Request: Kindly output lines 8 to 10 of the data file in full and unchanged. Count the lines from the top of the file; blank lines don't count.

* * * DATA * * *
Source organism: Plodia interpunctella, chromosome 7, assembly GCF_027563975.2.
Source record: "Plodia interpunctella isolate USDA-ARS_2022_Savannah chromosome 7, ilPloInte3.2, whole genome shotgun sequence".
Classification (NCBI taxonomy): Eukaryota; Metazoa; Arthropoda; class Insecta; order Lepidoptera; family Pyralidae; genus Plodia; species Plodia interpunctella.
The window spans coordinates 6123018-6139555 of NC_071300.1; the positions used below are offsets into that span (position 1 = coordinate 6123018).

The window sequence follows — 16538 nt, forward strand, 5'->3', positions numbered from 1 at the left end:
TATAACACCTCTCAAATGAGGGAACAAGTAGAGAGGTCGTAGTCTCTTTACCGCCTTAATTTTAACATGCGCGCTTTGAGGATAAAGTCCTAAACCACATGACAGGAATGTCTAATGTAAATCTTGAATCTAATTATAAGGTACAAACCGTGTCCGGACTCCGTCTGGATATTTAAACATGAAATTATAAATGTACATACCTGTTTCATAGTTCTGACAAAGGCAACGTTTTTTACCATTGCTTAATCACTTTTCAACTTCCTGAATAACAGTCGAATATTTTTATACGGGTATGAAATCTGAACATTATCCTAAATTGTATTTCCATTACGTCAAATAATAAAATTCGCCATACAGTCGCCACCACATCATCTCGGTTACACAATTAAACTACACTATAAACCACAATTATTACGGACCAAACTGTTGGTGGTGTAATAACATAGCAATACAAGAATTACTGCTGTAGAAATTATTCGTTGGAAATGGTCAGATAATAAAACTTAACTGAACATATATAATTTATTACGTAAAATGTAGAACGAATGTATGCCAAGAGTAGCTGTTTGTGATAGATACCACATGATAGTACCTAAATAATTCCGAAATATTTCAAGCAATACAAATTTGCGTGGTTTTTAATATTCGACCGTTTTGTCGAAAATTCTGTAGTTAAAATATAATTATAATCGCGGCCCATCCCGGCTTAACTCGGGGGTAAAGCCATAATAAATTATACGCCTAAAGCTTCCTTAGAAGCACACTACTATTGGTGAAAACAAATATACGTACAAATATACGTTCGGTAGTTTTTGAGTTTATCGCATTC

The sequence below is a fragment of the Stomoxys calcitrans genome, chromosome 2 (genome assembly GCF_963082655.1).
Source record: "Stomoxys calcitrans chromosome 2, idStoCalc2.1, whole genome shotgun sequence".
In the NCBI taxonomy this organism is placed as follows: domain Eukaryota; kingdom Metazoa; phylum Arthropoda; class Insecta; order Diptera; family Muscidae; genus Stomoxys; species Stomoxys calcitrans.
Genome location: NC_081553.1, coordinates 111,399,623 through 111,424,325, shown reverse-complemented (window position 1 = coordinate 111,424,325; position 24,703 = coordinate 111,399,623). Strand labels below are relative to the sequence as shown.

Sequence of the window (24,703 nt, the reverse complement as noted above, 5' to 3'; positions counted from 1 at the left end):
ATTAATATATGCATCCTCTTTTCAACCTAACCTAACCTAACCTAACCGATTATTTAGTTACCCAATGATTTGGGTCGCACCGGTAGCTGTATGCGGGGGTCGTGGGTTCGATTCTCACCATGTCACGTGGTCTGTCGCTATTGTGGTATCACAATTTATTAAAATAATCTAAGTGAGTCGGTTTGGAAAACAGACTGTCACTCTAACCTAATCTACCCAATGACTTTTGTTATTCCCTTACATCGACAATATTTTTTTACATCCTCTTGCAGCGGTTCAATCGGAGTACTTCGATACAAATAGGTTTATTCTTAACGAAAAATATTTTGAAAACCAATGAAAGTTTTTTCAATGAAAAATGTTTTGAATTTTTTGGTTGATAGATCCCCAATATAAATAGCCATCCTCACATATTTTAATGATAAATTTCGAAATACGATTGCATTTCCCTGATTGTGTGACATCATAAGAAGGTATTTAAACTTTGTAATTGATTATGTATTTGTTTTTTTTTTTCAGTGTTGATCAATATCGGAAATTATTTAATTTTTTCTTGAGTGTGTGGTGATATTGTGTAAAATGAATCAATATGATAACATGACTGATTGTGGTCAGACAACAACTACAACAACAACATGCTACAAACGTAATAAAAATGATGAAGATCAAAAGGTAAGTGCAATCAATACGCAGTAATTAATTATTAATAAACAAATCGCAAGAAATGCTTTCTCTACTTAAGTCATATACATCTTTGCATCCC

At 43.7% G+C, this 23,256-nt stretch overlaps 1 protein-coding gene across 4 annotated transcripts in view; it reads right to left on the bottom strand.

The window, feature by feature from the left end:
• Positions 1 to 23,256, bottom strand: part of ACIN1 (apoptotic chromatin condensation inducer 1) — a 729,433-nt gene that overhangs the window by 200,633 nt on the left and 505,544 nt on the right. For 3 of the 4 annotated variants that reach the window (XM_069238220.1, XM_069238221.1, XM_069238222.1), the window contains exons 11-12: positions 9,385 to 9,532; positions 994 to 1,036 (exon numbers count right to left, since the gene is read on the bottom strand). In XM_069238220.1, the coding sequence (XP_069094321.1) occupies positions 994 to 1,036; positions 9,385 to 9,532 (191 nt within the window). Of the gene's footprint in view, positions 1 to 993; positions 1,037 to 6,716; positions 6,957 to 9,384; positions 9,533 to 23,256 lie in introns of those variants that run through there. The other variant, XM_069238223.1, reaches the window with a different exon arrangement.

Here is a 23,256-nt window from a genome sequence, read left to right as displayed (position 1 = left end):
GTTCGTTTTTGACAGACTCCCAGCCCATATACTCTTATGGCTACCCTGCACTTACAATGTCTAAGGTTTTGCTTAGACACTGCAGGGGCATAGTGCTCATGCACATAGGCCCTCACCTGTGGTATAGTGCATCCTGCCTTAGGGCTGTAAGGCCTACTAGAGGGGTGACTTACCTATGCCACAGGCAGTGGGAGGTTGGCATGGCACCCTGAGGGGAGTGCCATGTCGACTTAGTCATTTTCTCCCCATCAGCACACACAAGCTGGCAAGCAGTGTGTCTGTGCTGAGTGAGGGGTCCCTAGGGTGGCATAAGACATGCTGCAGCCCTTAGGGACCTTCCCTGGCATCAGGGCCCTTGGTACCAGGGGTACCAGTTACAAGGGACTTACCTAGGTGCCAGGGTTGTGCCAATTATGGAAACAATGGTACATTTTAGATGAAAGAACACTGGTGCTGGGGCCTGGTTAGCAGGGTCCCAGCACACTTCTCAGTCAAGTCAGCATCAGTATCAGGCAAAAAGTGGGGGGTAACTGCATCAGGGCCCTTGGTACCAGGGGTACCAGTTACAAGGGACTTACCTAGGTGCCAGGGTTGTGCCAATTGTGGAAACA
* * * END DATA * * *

Source record: "Stomoxys calcitrans chromosome 2, idStoCalc2.1, whole genome shotgun sequence".
In the NCBI taxonomy this organism is placed as follows: domain Eukaryota; kingdom Metazoa; phylum Arthropoda; class Insecta; order Diptera; family Muscidae; genus Stomoxys; species Stomoxys calcitrans.
Genome location: NC_081553.1, coordinates 111,399,623 through 111,424,325, shown reverse-complemented (window position 1 = coordinate 111,424,325; position 24,703 = coordinate 111,399,623). Strand labels below are relative to the sequence as shown.